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Weekly Focus – Crucial EU Council Meeting in the Coming Week

This week we published a number of flagship publications. First, we examine the economic outlook in the The Big Picture – Darkest before dawn, 1 December. In our view, the continued high levels of COVID-19 cases means restrictions are likely to remain through to early spring. Following the strong recovery we saw in Q3, we believe the global economy is likely to see a soft patch in Q4 20 and Q1 21 due to new restrictions and delays in new fiscal stimulus in the US. However, as a vaccine is for distribution widely in H1 21, we see brightening prospects for the global economy taking hold in Q2 and strengthening further in Q3 as pent-up demand is released. Overall, we look for a smaller effect of fiscal and monetary stimulus in 2021 than in 2020. The balance of risks to our global scenario has shifted to the upside due to the positive vaccine outlook, at the same time reducing negative tail-risks for the global economy. We also published FX Top Trades 2021 – Our guide on how to position for the year ahead, 3 December, and Danske Bank EUR and Scandi Fixed Income Top Trades 2021, 4 December.

Next week is set to see strong focus on the EU Council meeting on Thursday and Friday, where highest on the agenda are Hungary and Poland’s threat of a veto of Next Generation EU and Brexit negotiations. Regarding the NGEU, this week EU diplomats said the rift with Hungary and Poland on the NGEU budget and the rule of law is getting worse. Our baseline remains that they will find a solution (60%), as there are strong interests on both sides (countries need money and stability, not political chaos and market turbulence), however, we also acknowledge a risk of a delay to a solution. The adverse scenario of no solution has the potential to trigger a significant political crisis in the EU (see FX Strategy – EUR/USD, EU budget and recovery fund: standstill for now, 27 November).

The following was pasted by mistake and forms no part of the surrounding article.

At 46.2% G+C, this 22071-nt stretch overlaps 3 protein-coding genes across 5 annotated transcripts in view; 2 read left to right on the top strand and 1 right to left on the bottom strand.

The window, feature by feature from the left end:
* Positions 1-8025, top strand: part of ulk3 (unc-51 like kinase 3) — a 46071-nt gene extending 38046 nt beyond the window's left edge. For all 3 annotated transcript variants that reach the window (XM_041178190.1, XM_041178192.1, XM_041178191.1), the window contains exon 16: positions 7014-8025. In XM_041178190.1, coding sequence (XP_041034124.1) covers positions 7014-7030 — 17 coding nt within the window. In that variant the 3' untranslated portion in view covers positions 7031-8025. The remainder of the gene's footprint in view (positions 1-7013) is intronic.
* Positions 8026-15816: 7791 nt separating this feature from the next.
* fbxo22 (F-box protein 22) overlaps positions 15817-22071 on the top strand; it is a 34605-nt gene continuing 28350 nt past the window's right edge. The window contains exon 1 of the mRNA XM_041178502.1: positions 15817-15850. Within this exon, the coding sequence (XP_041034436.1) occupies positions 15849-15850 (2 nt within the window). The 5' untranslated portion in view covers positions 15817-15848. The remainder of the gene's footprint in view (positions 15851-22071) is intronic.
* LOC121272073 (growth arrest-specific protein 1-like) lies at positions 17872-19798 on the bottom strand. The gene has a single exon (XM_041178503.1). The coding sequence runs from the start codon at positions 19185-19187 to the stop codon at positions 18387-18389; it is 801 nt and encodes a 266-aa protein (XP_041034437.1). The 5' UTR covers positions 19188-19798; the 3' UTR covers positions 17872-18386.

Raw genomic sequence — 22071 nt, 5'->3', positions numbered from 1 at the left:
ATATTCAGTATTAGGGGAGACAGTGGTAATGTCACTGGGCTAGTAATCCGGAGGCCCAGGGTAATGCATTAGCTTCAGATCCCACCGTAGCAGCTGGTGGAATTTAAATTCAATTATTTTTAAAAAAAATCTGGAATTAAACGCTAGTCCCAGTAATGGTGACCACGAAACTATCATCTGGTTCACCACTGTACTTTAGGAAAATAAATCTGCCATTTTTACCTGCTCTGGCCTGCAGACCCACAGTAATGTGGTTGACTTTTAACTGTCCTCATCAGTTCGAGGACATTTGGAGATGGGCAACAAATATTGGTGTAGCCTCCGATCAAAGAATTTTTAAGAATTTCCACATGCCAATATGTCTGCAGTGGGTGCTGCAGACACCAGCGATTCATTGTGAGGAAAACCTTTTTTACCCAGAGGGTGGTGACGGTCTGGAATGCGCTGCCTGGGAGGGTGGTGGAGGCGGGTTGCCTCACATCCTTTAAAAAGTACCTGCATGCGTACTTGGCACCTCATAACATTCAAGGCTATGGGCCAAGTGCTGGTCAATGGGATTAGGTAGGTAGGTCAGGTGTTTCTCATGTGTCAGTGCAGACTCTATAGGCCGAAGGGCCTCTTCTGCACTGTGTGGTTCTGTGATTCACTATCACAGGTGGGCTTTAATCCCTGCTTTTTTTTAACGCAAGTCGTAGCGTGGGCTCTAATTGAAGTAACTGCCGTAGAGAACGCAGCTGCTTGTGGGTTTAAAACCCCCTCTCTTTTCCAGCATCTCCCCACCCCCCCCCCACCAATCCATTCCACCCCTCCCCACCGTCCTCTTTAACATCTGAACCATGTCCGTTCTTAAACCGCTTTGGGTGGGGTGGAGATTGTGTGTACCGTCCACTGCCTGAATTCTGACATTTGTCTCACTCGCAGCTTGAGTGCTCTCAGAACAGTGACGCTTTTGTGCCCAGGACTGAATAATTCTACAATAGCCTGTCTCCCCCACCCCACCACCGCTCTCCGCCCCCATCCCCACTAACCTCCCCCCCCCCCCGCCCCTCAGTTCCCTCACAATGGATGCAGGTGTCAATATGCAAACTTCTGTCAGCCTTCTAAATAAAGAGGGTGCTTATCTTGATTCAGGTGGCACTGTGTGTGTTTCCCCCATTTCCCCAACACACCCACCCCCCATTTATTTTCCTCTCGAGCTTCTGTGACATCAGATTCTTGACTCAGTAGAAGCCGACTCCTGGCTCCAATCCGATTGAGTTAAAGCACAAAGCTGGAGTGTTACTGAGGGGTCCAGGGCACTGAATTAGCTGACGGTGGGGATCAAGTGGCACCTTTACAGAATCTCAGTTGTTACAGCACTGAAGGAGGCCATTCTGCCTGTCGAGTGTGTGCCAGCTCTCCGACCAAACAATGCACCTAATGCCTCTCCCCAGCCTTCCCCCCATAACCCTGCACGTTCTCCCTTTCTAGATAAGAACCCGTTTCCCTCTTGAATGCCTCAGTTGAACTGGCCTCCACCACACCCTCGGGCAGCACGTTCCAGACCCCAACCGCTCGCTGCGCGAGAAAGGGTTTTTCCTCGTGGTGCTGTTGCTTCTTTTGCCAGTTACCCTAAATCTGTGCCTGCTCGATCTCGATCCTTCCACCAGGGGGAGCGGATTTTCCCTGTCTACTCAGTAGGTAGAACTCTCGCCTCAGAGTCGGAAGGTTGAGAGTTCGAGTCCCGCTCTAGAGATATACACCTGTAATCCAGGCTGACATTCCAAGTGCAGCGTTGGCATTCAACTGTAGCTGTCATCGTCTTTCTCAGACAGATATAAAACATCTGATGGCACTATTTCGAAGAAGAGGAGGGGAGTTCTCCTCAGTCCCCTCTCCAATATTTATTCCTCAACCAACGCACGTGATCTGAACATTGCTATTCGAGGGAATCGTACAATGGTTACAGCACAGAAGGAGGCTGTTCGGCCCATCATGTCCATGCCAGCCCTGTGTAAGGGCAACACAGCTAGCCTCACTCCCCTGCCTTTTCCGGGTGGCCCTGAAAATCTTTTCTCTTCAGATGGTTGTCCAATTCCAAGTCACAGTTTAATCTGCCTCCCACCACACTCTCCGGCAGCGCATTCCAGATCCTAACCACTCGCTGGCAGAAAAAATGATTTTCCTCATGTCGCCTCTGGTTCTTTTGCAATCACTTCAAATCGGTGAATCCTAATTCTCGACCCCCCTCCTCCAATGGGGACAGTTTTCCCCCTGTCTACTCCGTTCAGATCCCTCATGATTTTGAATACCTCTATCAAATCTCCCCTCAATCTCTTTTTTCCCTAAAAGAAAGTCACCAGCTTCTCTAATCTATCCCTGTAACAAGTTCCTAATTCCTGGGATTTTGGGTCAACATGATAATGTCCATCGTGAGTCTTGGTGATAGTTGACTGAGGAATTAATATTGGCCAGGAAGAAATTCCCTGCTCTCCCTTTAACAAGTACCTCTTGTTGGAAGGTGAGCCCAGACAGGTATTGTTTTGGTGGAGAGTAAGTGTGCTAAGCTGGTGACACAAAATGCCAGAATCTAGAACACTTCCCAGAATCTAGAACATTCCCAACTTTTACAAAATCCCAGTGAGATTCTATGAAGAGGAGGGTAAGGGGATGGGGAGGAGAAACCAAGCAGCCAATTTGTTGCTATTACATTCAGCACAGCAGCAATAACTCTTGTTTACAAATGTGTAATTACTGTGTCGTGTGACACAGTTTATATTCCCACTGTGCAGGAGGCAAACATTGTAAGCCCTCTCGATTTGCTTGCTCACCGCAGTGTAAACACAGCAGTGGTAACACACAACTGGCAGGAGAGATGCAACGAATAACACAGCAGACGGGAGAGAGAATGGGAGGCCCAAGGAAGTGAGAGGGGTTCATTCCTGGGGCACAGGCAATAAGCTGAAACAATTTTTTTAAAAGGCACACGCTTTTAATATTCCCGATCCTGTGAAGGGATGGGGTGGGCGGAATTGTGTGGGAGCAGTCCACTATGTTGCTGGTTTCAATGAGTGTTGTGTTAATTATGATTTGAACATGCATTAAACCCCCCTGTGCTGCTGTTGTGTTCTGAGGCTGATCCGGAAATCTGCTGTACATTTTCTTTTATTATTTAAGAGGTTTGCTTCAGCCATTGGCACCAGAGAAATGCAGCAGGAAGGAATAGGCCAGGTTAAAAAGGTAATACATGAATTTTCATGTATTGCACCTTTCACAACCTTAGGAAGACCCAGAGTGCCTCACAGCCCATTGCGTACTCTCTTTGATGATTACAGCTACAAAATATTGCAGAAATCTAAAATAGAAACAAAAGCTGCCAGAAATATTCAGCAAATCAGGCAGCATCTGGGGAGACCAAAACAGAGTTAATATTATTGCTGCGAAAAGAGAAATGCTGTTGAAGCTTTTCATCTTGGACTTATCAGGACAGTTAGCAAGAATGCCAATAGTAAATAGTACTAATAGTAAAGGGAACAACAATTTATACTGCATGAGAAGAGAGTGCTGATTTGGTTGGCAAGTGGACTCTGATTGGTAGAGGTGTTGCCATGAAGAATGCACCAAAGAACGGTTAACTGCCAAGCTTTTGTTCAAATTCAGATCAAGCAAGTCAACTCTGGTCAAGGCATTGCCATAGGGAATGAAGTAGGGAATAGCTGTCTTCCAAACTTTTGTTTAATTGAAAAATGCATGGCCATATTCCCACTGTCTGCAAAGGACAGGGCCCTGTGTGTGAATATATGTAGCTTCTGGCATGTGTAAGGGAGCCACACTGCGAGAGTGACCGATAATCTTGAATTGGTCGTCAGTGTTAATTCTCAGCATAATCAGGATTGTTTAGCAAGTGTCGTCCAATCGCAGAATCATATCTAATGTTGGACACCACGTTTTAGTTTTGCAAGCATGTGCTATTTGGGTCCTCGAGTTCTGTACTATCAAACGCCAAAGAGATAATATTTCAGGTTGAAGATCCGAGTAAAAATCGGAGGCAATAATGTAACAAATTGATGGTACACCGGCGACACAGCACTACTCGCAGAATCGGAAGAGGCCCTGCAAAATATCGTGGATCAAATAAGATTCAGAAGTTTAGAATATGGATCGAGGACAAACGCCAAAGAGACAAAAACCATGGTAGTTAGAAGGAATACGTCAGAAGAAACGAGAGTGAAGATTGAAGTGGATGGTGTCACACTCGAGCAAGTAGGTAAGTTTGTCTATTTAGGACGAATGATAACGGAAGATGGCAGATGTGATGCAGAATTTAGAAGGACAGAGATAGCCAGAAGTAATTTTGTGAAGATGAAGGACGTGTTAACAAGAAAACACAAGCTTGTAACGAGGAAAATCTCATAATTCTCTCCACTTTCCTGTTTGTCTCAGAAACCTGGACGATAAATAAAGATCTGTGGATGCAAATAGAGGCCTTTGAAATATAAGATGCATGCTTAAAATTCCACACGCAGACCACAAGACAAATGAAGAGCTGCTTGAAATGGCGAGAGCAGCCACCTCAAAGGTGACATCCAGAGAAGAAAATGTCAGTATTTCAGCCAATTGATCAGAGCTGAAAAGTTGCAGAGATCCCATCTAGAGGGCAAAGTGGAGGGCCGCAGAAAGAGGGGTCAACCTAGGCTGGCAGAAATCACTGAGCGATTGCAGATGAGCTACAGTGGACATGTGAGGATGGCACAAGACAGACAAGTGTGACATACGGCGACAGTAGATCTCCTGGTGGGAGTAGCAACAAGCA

On Thursday, the ECB is widely expected to announce a recalibration of its monetary policy instruments and the uncertainty is what tools it will use. Recent comments have focused on more Pandemic Emergency Purchase Programme (PEPP) and targeted longer term refinancing operations (TLTROs) as the main tools but we expect the ECB to tweak its more technical parameters, such as tiering and collateral rules, as well. We do not expect a material immediate market reaction to the recalibration (see more in ECB Preview – Recalibrating, not easing, 3 December).

Finally, Brexit is entering a ‘tunnel’, where it seems to us to be increasingly plausible that a deal is imminent. The media stories on Brexit focus mostly on the negotiations being in their final stage. We still believe a deal is more likely than not and that the days ahead of the EU summit on Thursday are extremely important for where things are heading.

Finally, OPEC+ agreed yesterday to raise oil production by 500,000bpd in January, which is about a quarter of the initially planned 1.9m bpd hike. In addition, OPEC+ plans to hold monthly consultations next year to discuss further adjustments. The response in oil prices was relatively muted, as the market was expecting OPEC+ to hold back on the initial planned production increase.

Full report in PDF.

Danske Bankhttp://www.danskebank.com/danskeresearch
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